Wednesday, February 23, 2005
Updated: August 19, 5:11 PM ET
All-Star jersey review
By Paul Lukas
Special to Page 2
Uni Watch tries not to get too worked up about All-Star games. Pageantry
blah-blah awesome skills blah best on the planet blah-blah -- the games are
still just scrimmages, and their uniforms are essentially disposable.
Still, it's worth taking a closer look at the NBA, which has taken an
unusually circuitous route from the plain, wordless All-Star unis of 1955
to the sharp-looking duds displayed on Sunday.
"In the '50s and '60s, it was very basic --
red, white, and blue, big 'EAST' and 'WEST,' lots of stars," says
Christopher Arena, the NBA's senior director of apparel. "Then in the '70s,
we started basing the design on the host team's uniform." Uni Watch liked
this approach, which yielded results ranging from straightforward (when the
game was hosted by the Lakers in 1972) to subtle (Suns in 1975 -- note the sunburst pattern on the shorts, kids) to, well, not-so-subtle (Bullets, 1980).
"In the '80s, the Magic-Larry-Michael era, we used the NBA
letters across the front," says Arena. This design, which was revived
as a throwback uni for the 2003 game (but way
baggier, natch), has always struck Uni Watch as looking too much like a
corporate billboard. Still, it's better than what happened in the mid-1990s.
"We kind of went off the deep end in Phoenix in '95 and San Antonio in
'96," admits Arena, a hint of shame in his voice. "Those uniforms were very
indigenous to the market, or at least that was the idea -- the Phoenix
design had a cactus on it, and
the San Antonio design had a jalepeņo pepper. They were a little crazy. So then we scaled back and had the players wear their own uniforms for a few years."
As for this year's design, Uni Watch likes it -- it's clean
but not sterile, sharp but not flashy. And textile geeks (you know who
you are) will like Arena's description of the fabric: "The front is
flatback mesh, which is a fabrication used throughout the league, and the
back is what we call Metallic Stretch Air, an open-hole mesh that breathes
a little differently, to minimize sweat accumulation. We've always used
uniforms with multiple fabrications, but usually the front and back are the
same and the inserts are different, so this was a big change. One of our
teams is considering something like this for next season, but I can't say
anything more about it yet."
Yes, well, we're all breathlessly waiting to see how that turns out.
But there are other matters to occupy our attention for now because the
NBA isn't the only league that recently hosted all-star festivities. A week
earlier was the NFL Pro Bowl, such a perennial aesthetic train wreck that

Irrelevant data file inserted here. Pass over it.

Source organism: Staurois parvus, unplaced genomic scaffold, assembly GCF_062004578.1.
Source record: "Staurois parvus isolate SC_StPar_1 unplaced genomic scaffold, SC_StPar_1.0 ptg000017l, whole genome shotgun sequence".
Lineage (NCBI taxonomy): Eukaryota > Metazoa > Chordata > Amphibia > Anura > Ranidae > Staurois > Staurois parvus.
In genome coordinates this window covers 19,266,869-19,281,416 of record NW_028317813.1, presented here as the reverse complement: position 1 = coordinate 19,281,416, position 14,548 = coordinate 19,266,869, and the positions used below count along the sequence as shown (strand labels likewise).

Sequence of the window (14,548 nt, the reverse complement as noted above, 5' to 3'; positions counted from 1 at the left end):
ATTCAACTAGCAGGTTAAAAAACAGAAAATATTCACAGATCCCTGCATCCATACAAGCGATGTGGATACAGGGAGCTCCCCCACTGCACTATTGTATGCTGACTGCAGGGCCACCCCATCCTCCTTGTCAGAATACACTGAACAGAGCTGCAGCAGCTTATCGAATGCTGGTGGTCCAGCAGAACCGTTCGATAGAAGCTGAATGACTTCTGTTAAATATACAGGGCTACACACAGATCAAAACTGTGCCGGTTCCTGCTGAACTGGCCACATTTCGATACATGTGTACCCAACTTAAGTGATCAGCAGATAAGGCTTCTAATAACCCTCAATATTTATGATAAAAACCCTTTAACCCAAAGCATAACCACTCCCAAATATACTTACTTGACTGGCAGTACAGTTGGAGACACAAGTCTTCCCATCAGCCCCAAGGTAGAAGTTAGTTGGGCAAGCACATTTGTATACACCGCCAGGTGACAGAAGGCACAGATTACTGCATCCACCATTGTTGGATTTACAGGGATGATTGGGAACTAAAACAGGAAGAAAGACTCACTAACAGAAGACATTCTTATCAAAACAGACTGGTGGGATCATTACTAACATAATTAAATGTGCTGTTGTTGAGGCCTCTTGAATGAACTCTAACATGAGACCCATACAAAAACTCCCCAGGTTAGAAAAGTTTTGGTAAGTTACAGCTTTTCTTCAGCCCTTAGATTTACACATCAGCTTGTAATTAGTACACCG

it holds a certain warped fascination, sort of like watching lemmings dive
off a cliff. Of course, nobody has actually tuned in to watch the Pro Bowl
since about 1987, so you probably missed the landmark uni designs showcased
in 2004, 2001 and
of course 1996
(which was such a big hit on the comedy circuit that it was used again in
Compared to those past visual carnivals, this year's uniforms were relatively tame. Even the obligatory Hawaiian-themed coaching garb was more sedate this time around -- or
maybe it just seemed that way because for once Andy Reid wasn't coaching the NFC squad. Fortunately, there
was still plenty of comic relief, beginning with the Arena Football-esque
blizzard of jersey patches. And
Uni Watch hereby offers a beer and a handshake to whoever had the brilliant
idea of putting a Pro Bowl logo patch just above each player's butt.
But the Pro Bowl's biggest problem -- this year and every year -- is that
the AFC always wears red and the NFC always blue but the players wear
their regular helmets, which leads to some serious color-coordination
problems. As usual, the most trenchant analysis comes from Uni Watch
attache Ruth Wedes, who proposes a solution based on the game's Hawaiian
locale: "They should all just wear a helmet with a pineapple on it."
As it happens, the Pro Bowl used to feature its own helmet designs. Uni
Watch's go-to guy for this kind of thing is near-omniscient Curtis
Worrell of Helmet Hut,
who breaks down the Pro Bowl's headwear history like so:
1954-64: Navy helmets for the NFL's Western Conference; red
helmets for the Eastern Conference.
1965-69: Gold helmets with the NFL shield logo and blue-white-blue striping for the Western Conference; the same design but with red-white-red striping for the Eastern Conference.
1970: Same as above, but with the NFL's 50th anniversary
logo substituted for the NFL shield. This was the last Pro Bowl before
the NFL/AFL merger.
1971-78: White helmets with a blue "N" for the NFC; red helmets with a white "A" for the AFC.
1979-present: Regular team helmets.
And then there's Flozell Adams of the Cowboys, who had a different sort of